Obama 'Can't Wait' To Help Youth Find Summer Jobs
President Obama plans to unveil a summer-jobs initiative Thursday to help create more employment opportunities for youth in the face of congressional inaction on the president's signature job-creation legislation.
In a statement, the White House says that the federal government is working with the private sector to create nearly 180,000 jobs for low-income youth next summer. The administration seeks to boost that number to 250,000 by June. About 70,000 of the jobs are paid positions.
The president has taken the step, the White House says, because Congress has failed to act. Obama proposed a $1.5 billion employment program to help low-income youth aged 16 to 24 find both summer and year-round employment.
Companies participating in the program include those in the financial and retail sectors as well as shipping giant United Parcel Service. Several government agencies are part of the program, as well.
"America's young people face record unemployment, and we need to do everything we can to make sure they've got the opportunity to earn the skills and a work ethic that come with a job," Obama said in the statement. "America's youth can't wait for Congress to act."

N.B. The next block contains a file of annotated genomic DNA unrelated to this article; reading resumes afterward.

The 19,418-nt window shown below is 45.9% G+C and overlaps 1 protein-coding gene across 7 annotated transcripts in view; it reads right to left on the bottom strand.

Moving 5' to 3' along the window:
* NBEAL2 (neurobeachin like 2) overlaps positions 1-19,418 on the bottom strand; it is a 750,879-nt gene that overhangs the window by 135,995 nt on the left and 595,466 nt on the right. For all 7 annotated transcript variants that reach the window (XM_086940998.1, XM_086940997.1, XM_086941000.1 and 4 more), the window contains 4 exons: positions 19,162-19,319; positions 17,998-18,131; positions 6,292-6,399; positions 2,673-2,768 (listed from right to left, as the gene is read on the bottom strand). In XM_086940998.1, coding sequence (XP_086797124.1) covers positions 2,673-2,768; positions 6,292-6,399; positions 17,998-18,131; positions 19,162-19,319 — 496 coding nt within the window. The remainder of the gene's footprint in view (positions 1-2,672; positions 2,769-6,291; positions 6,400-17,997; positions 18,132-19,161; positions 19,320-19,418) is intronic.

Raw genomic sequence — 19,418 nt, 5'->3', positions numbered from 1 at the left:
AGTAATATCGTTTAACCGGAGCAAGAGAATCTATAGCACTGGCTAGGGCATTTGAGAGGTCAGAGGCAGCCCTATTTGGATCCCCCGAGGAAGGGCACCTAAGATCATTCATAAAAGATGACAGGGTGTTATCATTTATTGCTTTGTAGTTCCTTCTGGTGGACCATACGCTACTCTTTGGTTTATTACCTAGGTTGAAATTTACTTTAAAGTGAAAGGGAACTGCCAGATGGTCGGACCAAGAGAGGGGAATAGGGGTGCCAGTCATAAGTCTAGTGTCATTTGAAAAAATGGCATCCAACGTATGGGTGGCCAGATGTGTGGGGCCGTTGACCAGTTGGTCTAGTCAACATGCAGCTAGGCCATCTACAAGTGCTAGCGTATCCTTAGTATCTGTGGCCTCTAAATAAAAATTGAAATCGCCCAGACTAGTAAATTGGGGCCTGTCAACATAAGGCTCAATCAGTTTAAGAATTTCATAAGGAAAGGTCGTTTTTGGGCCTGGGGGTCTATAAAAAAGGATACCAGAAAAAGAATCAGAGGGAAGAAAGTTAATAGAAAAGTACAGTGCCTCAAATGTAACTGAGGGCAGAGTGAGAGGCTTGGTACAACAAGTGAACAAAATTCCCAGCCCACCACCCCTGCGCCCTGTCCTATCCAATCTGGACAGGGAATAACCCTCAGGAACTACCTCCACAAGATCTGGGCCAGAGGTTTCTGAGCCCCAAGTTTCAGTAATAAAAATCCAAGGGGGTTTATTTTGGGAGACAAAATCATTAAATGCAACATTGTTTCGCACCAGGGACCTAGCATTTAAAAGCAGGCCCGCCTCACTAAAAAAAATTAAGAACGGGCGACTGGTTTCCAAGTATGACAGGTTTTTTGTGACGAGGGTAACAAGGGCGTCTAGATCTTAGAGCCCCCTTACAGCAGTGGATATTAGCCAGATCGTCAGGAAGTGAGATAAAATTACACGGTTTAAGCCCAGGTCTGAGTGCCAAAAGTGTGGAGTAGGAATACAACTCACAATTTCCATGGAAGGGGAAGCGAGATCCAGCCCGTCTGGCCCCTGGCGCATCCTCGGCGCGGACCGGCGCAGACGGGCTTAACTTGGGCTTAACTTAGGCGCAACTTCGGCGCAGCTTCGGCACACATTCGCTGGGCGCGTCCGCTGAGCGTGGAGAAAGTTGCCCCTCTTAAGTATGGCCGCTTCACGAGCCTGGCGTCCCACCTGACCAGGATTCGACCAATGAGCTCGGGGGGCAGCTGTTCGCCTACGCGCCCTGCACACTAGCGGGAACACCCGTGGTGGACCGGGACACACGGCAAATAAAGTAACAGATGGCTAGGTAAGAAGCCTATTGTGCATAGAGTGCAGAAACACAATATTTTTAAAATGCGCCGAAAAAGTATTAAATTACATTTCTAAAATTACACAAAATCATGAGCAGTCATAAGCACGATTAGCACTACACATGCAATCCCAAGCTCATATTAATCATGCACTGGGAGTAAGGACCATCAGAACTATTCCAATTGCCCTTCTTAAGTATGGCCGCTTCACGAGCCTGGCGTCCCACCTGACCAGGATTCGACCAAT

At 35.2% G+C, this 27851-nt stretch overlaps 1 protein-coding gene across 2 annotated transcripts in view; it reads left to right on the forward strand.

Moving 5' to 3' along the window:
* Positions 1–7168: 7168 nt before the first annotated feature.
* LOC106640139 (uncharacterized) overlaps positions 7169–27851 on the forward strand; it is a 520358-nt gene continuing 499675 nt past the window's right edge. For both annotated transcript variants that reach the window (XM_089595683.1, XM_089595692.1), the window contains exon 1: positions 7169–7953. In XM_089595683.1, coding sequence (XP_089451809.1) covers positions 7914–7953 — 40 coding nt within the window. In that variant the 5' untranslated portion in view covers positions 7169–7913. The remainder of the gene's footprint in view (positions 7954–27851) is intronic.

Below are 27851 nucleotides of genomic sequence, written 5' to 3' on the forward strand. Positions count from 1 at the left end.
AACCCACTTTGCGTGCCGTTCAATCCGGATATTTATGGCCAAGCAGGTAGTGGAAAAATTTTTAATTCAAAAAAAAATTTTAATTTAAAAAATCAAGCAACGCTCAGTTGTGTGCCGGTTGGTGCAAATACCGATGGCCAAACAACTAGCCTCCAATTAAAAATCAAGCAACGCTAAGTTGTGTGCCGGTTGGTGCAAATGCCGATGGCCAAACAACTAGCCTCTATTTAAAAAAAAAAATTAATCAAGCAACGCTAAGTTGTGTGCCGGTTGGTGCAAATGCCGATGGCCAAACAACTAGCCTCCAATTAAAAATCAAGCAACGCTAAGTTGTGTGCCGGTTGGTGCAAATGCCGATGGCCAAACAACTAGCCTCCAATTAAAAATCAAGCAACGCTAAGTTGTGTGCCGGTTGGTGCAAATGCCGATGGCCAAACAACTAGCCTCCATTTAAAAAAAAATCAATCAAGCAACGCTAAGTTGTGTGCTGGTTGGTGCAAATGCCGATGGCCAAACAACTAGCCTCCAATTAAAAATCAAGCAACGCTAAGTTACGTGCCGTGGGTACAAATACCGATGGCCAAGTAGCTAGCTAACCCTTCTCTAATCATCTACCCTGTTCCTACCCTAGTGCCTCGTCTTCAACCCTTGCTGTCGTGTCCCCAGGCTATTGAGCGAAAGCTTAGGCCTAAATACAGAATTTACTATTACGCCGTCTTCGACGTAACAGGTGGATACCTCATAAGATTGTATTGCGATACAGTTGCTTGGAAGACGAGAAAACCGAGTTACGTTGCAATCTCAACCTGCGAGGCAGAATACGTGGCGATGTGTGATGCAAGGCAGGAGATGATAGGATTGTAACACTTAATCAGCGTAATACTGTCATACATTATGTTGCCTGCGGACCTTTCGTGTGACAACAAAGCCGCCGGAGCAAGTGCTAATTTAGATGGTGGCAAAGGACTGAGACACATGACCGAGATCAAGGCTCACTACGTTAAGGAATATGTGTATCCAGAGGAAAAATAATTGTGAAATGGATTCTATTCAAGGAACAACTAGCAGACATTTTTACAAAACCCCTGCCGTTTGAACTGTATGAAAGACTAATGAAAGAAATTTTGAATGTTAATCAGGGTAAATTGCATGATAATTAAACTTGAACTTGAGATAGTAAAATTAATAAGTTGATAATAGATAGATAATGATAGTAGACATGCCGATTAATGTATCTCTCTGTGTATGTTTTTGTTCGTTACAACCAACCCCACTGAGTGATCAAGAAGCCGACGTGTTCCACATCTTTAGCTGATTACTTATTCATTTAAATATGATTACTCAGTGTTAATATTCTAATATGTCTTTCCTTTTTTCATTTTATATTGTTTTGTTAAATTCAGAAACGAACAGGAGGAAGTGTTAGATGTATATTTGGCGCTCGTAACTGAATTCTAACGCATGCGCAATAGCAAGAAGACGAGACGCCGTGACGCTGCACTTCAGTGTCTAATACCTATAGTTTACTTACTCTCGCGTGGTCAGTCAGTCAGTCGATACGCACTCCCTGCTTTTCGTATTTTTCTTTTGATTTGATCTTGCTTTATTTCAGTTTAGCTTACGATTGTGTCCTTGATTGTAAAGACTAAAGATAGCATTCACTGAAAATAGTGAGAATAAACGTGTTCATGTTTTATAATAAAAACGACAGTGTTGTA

The administration plans to introduce within 60 days an online search tool giving youth access to job listings by participating employers.
Labor Secretary Hilda Solis told The Hill that the "opportunities" are newly created positions that wouldn't have existed without the program.
"The president has been clear that where there is gridlock with this Congress, he will act," Solis said, noting that the unemployment rate among youth is 16 percent, much above the 10.7 percent level that existed in 2007 prior to the recession.
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David Schepp has spent more than a dozen years covering business news for the electronic and print media, including Dow Jones Newswires, BBC News, Gannett Co., and most recently at AOL's DailyFinance. Nearly 10 years ago, he started writing a weekly People@Work column, looking in depth at issues facing workers in today's workplace. The syndicated column appeared in newspapers and websites nationwide before it made its debut on DailyFinance in 2010. Schepp now continues that tradition at Aol Jobs, covering the jobs beat and providing readers insight and analysis into the nation's challenging employment scene.
Schepp holds a Bachelor of Arts degree in journalism from Metropolitan State College of Denver.
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